Here's what to do:

  • Read the instructions about how deep to plant them (every seed's going to need its own depth and these guys know what they are doing).

  • Fill seed trays with packaged soilless soil and then plant to the right dept making holes with a pencil or chop stick.

  • Make sure you leave the tray in a warm moist atmosphere (also check to see if germination needs light or dark conditions); cover with plastic and be vigilant with misting.

  • Transplant into a larger container once you see leaves form.

  • Harden off before you put them outside in May by leaving them out during the day and bringing in at night. Just make sure 'all' chance of frost is past.


Pruning is one of those spring chores where it's possible to get carried away. You have to use a little judgement and extremely sharp clean tools. A couple of rules and some tips:

  1. Always prune for shape. Unfortunately you see a lot of shrubs that look weird because they've been sheered from the outside in. Don't. If you can, lie under a shrub and see how it's formed. Then cut out anything that crosses, rubs against another stem or appears to be dead. You can figure out the latter by using a magnifying glass to check for life.

  2. Anything you prune now, won't bloom for at least three months. Keep your hands off any spring blooming plant until after the flowers are spent, unless a branch or stem is dead.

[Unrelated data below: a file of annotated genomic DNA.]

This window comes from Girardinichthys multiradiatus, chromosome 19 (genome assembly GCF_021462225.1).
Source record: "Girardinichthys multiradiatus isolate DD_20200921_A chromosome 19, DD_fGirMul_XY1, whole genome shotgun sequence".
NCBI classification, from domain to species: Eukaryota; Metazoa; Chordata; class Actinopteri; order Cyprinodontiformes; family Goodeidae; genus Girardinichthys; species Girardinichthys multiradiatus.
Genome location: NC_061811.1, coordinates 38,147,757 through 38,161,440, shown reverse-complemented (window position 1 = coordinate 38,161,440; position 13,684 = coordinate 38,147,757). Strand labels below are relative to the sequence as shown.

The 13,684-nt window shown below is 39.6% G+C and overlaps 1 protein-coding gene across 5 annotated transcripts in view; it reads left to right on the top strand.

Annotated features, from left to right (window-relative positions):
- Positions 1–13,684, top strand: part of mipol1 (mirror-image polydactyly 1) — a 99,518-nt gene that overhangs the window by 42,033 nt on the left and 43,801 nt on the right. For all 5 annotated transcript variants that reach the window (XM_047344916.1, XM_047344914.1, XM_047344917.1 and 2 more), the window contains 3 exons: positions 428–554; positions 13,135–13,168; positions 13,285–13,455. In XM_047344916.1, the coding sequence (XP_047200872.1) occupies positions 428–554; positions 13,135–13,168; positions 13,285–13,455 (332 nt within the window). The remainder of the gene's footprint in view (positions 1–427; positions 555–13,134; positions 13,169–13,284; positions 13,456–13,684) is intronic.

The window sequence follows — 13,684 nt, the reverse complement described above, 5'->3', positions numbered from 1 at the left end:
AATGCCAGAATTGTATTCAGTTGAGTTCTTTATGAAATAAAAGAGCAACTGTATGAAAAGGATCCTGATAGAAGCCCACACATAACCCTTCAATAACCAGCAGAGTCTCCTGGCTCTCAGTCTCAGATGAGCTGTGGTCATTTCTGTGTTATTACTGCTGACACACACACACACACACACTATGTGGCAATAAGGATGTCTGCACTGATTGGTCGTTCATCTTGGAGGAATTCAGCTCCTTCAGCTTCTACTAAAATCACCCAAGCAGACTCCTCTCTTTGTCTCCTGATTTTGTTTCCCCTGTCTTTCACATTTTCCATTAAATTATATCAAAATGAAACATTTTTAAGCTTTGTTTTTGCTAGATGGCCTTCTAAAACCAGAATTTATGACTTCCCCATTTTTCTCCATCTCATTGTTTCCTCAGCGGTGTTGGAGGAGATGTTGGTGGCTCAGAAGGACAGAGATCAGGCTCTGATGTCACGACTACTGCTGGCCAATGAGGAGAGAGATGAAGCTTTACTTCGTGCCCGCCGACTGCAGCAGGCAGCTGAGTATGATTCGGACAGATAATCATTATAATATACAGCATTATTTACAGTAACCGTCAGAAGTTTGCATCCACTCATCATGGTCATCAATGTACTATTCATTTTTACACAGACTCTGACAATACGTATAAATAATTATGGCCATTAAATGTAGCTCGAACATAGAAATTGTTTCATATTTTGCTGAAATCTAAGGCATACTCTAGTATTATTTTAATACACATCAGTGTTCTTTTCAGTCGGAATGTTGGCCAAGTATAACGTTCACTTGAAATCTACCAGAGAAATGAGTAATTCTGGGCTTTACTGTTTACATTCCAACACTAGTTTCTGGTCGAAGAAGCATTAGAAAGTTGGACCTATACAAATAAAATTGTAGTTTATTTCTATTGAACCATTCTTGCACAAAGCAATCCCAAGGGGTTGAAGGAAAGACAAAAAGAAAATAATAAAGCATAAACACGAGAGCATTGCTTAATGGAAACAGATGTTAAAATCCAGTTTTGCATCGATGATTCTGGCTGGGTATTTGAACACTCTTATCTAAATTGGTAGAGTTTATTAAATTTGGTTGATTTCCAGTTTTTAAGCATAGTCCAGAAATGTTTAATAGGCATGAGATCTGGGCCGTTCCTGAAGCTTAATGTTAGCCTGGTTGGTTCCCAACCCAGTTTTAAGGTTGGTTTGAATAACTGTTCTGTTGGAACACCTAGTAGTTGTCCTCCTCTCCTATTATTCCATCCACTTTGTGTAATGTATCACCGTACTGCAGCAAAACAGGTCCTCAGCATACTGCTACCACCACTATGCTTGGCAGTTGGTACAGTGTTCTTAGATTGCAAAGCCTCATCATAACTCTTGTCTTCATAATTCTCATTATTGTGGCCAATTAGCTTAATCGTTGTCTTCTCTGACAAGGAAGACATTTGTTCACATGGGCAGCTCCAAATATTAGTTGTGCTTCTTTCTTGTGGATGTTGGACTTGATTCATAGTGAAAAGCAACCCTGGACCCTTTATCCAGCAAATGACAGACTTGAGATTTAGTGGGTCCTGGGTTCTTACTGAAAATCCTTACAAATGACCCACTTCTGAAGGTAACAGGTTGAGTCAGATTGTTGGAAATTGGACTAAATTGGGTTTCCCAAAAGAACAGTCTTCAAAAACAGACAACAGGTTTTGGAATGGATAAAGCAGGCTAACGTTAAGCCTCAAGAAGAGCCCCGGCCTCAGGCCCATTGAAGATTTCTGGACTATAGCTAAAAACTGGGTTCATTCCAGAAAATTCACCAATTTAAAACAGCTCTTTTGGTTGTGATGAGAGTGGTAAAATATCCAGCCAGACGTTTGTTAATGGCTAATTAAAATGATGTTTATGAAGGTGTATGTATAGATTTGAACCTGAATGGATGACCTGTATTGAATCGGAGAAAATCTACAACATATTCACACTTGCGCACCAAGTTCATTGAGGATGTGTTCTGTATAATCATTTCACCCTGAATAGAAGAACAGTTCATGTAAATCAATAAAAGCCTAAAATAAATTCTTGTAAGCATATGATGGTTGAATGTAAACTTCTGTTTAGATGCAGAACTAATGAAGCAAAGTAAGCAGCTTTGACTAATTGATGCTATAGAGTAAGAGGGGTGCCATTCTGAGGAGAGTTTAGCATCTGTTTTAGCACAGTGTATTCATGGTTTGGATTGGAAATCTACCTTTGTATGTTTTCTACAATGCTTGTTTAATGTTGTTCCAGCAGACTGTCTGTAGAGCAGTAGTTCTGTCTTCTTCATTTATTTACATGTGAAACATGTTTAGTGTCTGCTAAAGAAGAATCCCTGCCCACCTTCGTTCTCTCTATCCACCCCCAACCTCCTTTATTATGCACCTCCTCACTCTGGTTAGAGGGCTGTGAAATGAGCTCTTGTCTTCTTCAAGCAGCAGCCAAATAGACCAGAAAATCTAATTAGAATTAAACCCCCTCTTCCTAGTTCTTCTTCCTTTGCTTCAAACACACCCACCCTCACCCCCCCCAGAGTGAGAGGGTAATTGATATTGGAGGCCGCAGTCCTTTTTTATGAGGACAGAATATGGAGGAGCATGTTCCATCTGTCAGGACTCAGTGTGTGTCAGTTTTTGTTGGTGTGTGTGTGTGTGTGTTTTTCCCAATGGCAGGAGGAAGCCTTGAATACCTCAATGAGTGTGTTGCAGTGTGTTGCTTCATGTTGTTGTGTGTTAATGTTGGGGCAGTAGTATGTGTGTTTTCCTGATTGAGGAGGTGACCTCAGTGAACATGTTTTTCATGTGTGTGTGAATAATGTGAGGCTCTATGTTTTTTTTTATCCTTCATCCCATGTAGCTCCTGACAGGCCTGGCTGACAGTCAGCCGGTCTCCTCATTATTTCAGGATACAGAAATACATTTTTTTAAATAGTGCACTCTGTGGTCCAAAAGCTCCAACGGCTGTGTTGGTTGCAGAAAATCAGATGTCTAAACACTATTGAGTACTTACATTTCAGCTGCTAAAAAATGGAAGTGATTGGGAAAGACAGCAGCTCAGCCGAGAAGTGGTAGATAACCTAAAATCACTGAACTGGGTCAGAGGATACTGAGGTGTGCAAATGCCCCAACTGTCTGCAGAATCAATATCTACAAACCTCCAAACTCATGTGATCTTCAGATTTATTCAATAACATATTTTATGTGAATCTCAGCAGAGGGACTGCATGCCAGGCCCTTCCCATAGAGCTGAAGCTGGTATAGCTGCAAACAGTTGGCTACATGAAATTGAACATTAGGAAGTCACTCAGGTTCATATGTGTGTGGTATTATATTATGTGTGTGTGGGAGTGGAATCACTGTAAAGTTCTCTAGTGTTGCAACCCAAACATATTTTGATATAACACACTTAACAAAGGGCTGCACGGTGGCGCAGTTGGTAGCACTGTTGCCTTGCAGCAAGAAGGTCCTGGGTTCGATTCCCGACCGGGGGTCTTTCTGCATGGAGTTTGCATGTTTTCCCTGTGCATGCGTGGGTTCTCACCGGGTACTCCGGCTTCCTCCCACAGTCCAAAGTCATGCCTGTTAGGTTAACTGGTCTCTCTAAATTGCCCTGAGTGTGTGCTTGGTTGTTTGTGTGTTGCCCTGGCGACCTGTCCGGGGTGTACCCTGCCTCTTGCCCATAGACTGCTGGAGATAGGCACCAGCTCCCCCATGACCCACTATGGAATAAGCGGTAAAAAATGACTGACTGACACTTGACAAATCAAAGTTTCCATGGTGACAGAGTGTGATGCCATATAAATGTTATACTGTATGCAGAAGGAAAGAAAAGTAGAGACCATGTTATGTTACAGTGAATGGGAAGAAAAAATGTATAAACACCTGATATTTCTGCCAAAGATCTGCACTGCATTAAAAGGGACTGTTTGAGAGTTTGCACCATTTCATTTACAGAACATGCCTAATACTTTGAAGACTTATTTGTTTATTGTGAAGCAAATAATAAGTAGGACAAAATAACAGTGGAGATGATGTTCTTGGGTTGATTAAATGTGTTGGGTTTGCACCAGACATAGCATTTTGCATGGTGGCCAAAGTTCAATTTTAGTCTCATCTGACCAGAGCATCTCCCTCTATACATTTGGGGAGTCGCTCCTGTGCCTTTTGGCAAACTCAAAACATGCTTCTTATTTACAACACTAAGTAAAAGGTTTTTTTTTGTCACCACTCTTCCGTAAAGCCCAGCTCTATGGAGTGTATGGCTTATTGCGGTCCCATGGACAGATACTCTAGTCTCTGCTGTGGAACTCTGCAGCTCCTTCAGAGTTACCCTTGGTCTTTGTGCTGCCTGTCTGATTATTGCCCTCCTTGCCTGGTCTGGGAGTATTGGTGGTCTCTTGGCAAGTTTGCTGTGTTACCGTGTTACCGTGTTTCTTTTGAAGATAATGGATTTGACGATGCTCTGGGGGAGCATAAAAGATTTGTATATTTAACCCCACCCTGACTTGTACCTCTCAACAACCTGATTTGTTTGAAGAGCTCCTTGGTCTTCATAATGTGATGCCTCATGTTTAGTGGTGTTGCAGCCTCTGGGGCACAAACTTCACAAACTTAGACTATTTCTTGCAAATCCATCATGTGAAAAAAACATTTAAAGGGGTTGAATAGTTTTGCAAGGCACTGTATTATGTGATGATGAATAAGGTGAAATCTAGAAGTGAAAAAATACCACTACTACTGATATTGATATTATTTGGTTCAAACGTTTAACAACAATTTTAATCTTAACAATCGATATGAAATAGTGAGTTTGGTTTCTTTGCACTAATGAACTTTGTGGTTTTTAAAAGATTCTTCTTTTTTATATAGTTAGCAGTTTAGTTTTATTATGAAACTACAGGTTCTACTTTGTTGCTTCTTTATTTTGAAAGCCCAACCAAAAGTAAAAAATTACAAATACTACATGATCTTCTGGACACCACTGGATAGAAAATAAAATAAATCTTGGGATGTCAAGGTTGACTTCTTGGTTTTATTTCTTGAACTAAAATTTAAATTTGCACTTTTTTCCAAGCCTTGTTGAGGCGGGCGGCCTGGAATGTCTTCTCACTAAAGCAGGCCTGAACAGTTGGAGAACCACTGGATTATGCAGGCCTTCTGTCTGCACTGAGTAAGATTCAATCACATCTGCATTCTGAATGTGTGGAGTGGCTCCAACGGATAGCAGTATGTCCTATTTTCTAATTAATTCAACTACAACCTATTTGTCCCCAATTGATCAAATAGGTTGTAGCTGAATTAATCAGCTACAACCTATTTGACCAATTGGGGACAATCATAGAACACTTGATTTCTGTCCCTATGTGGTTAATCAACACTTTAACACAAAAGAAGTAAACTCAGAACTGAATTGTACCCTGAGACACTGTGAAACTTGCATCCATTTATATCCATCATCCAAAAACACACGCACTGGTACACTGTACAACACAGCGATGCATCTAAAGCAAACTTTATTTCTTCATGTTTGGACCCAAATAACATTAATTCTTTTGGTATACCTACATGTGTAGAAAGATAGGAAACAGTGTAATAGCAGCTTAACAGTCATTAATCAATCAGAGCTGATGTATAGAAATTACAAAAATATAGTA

• Cut back ornamental grasses to about three inches from the ground. They will perk up and look just great in a few weeks.

  • Take out all those irritating suckers you find around cherry trees, lilacs and nut trees.

  • There's a great temptation to cut back silver plants way too soon. Wait until you see solid growth at the base of lavenders, santolina, artemisias, buddliea, or caryopteris before you touch them no matter how gruesome they look.

  • Cut vines such as sweet autumn clematis (C. terniflora); and C. jackmanii to about a foot from the ground. Trim back autumn-blooming vines like bittersweet to the main trunk.

  • Now is the time get the clippers going on the wisteria. Prune for form and leave at least two buds from the main stem if you want it to flower. Prune again in the summer.


Most gardeners don't care a hoot about having a trendy garden. But there is one trend you should consider seriously: Xeriscaping. This means gardening with the water that nature provides. First principle of gardening is right plant for the right place. So choose plants that require as little water as possible if you are in a dry situation. In Ontario we're having a drought; on the west coast its been too wet. In those dry places lean towards Mediterranean plants such as lavenders and artemisias. In wet places, look for bog-loving plants.

  • Change your watering habits. Think about investing in a really good watering can that you can carry around easily and water plants by hand.

  • Use stones as a mulch. They will hold water in the ground and provide warmth for plants. A stone mulch should only be applied to exposed sites, not under trees (it would drive you nuts trying to keep leaves off).


  • It's too early to put plants in containers, but get them ready:

  • Remove any left over soil and toss it into the compost.

  • Take a large brush and scrub out each container rinsing with clean water.

  • Add a few stones, twigs, horticultural cloth, or anything to the bottom that will allow the water to run out but keep the soil inside.

  • Fill with potting soil to about an inch from the top.

  • Jam them as full as you can with the glorious hardy pansies and violas that are available right now. Get some colour as early as you can and everything else will fall into place.